Worker honey bees will sting to defend their hive. Honey bee venom is a cocktail of chemical agents with many pharmacological effects. Much of the pain from a sting may be due to melittin, a polypeptide that comprises 40-60% of the dry weight of honey bee venom. Humans are blessed with nociceptors, nervous system receptors that when activated cause a sensation of pain. Some nociceptors, for example, respond to temperature and warn us if our skin is being damaged by heat.
Melittin has the ability to interact with pain receptors and activate them. Melittin also has the ability to form pores in membranes. Inflammatory agents from the tissues can be released through these pores, a second source of pain and discomfort. Melittin pores, if formed in the membranes of nociceptors can alter ion flows that activate the receptors and send pain signals to the brain. Melittin can also stimulate the production of receptor channels in nociceptors which increases the signaling activity of the pain receptors. Injection of melittin by a bee has several physiological effects all of which can increase the sensation of pain.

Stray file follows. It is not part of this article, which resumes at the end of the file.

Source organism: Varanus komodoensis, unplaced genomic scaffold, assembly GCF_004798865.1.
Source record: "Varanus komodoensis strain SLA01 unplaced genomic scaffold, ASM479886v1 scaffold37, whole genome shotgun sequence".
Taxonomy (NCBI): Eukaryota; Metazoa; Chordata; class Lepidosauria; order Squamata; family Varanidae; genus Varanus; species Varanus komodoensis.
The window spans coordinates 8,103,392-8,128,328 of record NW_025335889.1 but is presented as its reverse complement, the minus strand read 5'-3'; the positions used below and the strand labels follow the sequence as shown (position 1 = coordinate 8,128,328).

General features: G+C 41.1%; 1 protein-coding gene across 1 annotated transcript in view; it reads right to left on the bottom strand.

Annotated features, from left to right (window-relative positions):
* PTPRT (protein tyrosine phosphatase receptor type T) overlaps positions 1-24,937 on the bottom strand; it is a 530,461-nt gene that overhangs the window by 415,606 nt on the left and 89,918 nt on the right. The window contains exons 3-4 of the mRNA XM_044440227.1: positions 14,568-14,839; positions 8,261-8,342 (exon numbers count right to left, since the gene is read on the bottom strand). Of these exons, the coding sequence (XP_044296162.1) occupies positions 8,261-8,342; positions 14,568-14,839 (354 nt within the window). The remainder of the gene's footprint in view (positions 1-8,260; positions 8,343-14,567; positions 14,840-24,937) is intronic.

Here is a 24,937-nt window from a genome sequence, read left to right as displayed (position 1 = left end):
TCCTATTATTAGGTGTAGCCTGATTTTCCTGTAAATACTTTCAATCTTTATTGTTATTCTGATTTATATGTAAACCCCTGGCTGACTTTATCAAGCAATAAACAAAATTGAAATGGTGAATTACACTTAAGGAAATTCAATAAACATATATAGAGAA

Jun Chen, Su-Min Guan, Wei Sun & Han Fu. Melittin, the Major Pain-Producing Substance of Bee Venom. Neurosci. Bull. June, 2016, 32(3):265–272.